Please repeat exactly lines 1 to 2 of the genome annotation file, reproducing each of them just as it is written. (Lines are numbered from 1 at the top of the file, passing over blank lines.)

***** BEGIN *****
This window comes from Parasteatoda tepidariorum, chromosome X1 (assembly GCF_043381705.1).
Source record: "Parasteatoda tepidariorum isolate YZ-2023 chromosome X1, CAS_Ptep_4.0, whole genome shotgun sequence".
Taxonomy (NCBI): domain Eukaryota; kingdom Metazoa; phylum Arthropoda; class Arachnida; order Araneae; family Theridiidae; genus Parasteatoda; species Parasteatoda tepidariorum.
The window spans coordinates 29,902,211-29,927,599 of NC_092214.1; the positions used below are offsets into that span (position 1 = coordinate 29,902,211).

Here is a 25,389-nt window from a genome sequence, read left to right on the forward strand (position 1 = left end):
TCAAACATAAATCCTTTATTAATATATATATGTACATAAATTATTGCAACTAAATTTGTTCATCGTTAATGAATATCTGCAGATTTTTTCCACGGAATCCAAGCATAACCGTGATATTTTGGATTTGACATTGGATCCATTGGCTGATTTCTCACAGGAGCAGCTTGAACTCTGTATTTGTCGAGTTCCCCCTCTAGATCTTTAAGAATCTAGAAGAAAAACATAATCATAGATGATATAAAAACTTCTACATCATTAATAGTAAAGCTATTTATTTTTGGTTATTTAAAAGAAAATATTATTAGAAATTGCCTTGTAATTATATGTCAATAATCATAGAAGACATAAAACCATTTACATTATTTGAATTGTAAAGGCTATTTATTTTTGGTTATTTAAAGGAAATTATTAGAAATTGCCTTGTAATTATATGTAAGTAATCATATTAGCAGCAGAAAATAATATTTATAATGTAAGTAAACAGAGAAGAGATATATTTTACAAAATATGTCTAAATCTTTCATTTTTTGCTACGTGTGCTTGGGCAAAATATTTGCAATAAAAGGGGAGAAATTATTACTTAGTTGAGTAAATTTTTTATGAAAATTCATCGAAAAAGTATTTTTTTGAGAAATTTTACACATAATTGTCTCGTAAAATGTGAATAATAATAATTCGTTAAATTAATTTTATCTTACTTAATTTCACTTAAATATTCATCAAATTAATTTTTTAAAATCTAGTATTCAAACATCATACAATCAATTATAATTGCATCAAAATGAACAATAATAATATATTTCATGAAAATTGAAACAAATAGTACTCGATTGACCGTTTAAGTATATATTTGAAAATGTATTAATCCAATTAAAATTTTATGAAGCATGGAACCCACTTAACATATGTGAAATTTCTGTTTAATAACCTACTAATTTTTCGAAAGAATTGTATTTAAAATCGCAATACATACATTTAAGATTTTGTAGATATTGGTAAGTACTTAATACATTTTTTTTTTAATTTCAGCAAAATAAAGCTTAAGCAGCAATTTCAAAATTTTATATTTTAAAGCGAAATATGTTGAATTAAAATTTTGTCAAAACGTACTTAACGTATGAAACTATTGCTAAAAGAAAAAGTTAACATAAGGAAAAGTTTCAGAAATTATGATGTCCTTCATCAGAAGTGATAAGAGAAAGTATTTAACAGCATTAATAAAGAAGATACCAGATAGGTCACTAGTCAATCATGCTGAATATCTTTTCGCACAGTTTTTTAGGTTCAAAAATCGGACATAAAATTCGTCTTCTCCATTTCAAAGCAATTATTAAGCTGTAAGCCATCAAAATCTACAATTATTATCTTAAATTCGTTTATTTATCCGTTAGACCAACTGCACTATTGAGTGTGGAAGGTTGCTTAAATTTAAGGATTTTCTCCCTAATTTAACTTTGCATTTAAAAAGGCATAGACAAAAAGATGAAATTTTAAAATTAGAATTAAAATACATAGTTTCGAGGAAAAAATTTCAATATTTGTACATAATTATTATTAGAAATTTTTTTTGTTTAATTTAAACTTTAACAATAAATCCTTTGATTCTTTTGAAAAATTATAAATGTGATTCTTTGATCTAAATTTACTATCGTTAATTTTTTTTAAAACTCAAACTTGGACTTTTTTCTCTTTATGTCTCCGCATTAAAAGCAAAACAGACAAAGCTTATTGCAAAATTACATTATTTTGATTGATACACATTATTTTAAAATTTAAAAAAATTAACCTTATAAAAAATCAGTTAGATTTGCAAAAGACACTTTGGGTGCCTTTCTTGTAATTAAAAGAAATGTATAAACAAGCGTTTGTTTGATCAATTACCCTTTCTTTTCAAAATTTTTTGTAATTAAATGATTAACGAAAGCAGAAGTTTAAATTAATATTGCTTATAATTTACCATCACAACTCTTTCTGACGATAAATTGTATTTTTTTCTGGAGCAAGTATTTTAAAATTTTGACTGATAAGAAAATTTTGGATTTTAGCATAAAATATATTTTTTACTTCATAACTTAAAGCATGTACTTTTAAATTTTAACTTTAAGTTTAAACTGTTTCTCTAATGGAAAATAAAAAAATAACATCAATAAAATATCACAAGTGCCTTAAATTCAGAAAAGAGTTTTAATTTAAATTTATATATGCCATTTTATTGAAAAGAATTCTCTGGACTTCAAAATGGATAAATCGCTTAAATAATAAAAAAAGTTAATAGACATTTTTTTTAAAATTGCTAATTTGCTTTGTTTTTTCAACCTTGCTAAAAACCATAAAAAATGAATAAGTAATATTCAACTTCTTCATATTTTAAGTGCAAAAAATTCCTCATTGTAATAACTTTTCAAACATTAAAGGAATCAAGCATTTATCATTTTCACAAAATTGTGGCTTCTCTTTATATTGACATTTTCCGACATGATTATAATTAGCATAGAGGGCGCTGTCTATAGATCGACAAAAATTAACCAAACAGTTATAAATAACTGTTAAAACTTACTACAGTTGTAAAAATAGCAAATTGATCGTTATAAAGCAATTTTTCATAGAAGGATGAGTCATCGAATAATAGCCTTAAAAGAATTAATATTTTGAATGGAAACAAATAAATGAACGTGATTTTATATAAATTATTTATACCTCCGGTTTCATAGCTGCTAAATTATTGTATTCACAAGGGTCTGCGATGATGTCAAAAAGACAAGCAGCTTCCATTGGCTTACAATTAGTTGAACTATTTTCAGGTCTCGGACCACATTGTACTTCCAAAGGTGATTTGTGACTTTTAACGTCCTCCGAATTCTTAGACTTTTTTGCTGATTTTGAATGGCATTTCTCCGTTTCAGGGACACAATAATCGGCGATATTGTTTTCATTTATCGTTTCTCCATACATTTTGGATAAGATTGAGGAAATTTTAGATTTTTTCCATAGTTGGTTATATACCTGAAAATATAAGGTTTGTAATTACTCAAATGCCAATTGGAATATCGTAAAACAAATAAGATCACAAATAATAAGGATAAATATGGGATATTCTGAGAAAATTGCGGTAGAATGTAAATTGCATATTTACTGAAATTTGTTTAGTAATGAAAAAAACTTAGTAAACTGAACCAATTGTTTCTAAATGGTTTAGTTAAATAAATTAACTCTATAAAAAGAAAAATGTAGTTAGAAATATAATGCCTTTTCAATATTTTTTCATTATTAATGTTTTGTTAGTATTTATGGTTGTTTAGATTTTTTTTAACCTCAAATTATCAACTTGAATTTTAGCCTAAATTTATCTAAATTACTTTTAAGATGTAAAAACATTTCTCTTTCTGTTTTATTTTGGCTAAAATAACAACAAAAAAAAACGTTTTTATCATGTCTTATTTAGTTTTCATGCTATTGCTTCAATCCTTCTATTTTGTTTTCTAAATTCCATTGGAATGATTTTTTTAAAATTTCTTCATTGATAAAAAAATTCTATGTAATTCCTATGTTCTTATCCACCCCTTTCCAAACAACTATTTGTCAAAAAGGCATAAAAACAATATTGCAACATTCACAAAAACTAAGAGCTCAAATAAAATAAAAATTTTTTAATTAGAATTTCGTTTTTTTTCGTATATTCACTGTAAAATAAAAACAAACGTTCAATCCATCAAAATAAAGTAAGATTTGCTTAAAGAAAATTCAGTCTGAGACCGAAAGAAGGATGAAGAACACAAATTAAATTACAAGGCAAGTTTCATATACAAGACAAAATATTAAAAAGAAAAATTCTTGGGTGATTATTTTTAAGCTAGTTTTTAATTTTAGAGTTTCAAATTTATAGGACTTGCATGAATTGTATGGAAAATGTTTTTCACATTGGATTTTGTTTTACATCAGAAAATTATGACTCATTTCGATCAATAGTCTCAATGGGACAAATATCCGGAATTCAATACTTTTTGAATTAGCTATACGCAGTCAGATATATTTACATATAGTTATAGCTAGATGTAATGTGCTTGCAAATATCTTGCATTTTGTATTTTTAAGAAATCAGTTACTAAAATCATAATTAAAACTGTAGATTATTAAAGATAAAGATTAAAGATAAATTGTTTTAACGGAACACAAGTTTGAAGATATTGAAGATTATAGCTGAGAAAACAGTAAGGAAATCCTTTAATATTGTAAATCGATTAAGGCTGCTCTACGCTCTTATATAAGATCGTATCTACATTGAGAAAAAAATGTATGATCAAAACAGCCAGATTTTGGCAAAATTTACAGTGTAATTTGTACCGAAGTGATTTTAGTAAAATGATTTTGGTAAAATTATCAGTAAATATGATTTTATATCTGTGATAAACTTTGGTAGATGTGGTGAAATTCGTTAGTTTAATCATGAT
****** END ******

This window comes from Parasteatoda tepidariorum, chromosome X1 (assembly GCF_043381705.1).
Source record: "Parasteatoda tepidariorum isolate YZ-2023 chromosome X1, CAS_Ptep_4.0, whole genome shotgun sequence".